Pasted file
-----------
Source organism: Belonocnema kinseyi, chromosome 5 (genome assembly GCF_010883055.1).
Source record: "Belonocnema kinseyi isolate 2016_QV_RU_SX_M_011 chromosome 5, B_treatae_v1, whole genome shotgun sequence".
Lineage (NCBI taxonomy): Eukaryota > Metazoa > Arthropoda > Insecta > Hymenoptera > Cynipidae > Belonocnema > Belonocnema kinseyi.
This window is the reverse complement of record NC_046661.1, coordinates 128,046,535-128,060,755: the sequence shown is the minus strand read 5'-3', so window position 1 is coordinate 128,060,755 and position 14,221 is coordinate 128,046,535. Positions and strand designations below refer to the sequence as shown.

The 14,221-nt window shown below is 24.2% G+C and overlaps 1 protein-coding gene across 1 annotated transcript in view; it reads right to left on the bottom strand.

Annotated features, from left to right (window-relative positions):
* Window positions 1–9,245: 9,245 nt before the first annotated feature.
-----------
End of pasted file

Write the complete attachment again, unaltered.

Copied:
Source organism: Belonocnema kinseyi, chromosome 5 (genome assembly GCF_010883055.1).
Source record: "Belonocnema kinseyi isolate 2016_QV_RU_SX_M_011 chromosome 5, B_treatae_v1, whole genome shotgun sequence".
Lineage (NCBI taxonomy): Eukaryota > Metazoa > Arthropoda > Insecta > Hymenoptera > Cynipidae > Belonocnema > Belonocnema kinseyi.
This window is the reverse complement of record NC_046661.1, coordinates 128,046,535-128,060,755: the sequence shown is the minus strand read 5'-3', so window position 1 is coordinate 128,060,755 and position 14,221 is coordinate 128,046,535. Positions and strand designations below refer to the sequence as shown.

The 14,221-nt window shown below is 24.2% G+C and overlaps 1 protein-coding gene across 1 annotated transcript in view; it reads right to left on the bottom strand.

Annotated features, from left to right (window-relative positions):
* Window positions 1–9,245: 9,245 nt before the first annotated feature.